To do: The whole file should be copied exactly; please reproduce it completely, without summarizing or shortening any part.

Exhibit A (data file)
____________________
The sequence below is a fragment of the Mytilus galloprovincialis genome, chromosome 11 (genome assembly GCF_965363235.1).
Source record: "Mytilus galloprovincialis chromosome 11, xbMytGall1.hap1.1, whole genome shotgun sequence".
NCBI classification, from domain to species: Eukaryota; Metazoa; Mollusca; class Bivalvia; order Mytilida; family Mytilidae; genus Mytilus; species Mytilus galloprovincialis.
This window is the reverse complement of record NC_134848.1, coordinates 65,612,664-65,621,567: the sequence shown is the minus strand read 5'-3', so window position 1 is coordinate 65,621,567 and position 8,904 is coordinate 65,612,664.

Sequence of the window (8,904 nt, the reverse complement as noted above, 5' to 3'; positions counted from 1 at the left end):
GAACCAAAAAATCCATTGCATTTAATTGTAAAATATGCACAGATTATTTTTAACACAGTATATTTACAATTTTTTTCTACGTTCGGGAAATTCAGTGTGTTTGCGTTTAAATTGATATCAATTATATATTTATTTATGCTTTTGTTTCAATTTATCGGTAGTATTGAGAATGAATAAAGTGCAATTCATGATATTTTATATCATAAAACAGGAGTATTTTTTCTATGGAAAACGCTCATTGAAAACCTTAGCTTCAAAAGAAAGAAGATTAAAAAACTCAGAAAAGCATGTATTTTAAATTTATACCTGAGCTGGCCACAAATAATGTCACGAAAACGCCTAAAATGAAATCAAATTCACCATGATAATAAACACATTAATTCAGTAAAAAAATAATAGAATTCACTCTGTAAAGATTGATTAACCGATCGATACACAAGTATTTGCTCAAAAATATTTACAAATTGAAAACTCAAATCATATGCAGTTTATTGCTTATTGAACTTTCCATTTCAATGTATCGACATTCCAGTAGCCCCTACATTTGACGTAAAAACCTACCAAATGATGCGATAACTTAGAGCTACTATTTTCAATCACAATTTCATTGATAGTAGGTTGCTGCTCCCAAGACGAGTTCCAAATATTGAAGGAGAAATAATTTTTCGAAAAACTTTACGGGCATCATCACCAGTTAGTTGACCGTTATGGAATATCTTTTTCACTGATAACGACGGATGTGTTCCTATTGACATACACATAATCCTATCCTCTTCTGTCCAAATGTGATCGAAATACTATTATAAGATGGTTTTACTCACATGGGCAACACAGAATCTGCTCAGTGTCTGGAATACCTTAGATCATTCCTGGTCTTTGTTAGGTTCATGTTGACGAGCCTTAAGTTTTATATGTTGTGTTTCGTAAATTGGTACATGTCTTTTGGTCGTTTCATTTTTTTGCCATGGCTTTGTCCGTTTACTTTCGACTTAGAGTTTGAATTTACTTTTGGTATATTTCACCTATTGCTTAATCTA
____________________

The sequence below is a fragment of the Mytilus galloprovincialis genome, chromosome 11 (genome assembly GCF_965363235.1).
Source record: "Mytilus galloprovincialis chromosome 11, xbMytGall1.hap1.1, whole genome shotgun sequence".
NCBI classification, from domain to species: Eukaryota; Metazoa; Mollusca; class Bivalvia; order Mytilida; family Mytilidae; genus Mytilus; species Mytilus galloprovincialis.
This window is the reverse complement of record NC_134848.1, coordinates 65,612,664-65,621,567: the sequence shown is the minus strand read 5'-3', so window position 1 is coordinate 65,621,567 and position 8,904 is coordinate 65,612,664.

Sequence of the window (8,904 nt, the reverse complement as noted above, 5' to 3'; positions counted from 1 at the left end):
GAACCAAAAAATCCATTGCATTTAATTGTAAAATATGCACAGATTATTTTTAACACAGTATATTTACAATTTTTTTCTACGTTCGGGAAATTCAGTGTGTTTGCGTTTAAATTGATATCAATTATATATTTATTTATGCTTTTGTTTCAATTTATCGGTAGTATTGAGAATGAATAAAGTGCAATTCATGATATTTTATATCATAAAACAGGAGTATTTTTTCTATGGAAAACGCTCATTGAAAACCTTAGCTTCAAAAGAAAGAAGATTAAAAAACTCAGAAAAGCATGTATTTTAAATTTATACCTGAGCTGGCCACAAATAATGTCACGAAAACGCCTAAAATGAAATCAAATTCACCATGATAATAAACACATTAATTCAGTAAAAAAATAATAGAATTCACTCTGTAAAGATTGATTAACCGATCGATACACAAGTATTTGCTCAAAAATATTTACAAATTGAAAACTCAAATCATATGCAGTTTATTGCTTATTGAACTTTCCATTTCAATGTATCGACATTCCAGTAGCCCCTACATTTGACGTAAAAACCTACCAAATGATGCGATAACTTAGAGCTACTATTTTCAATCACAATTTCATTGATAGTAGGTTGCTGCTCCCAAGACGAGTTCCAAATATTGAAGGAGAAATAATTTTTCGAAAAACTTTACGGGCATCATCACCAGTTAGTTGACCGTTATGGAATATCTTTTTCACTGATAACGACGGATGTGTTCCTATTGACATACACATAATCCTATCCTCTTCTGTCCAAATGTGATCGAAATACTATTATAAGATGGTTTTACTCACATGGGCAACACAGAATCTGCTCAGTGTCTGGAATACCTTAGATCATTCCTGGTCTTTGTTAGGTTCATGTTGACGAGCCTTAAGTTTTATATGTTGTGTTTCGTAAATTGGTACATGTCTTTTGGTCGTTTCATTTTTTTGCCATGGCTTTGTCCGTTTACTTTCGACTTAGAGTTTGAATTTACTTTTGGTATATTTCACCTATTGCTTAATCTA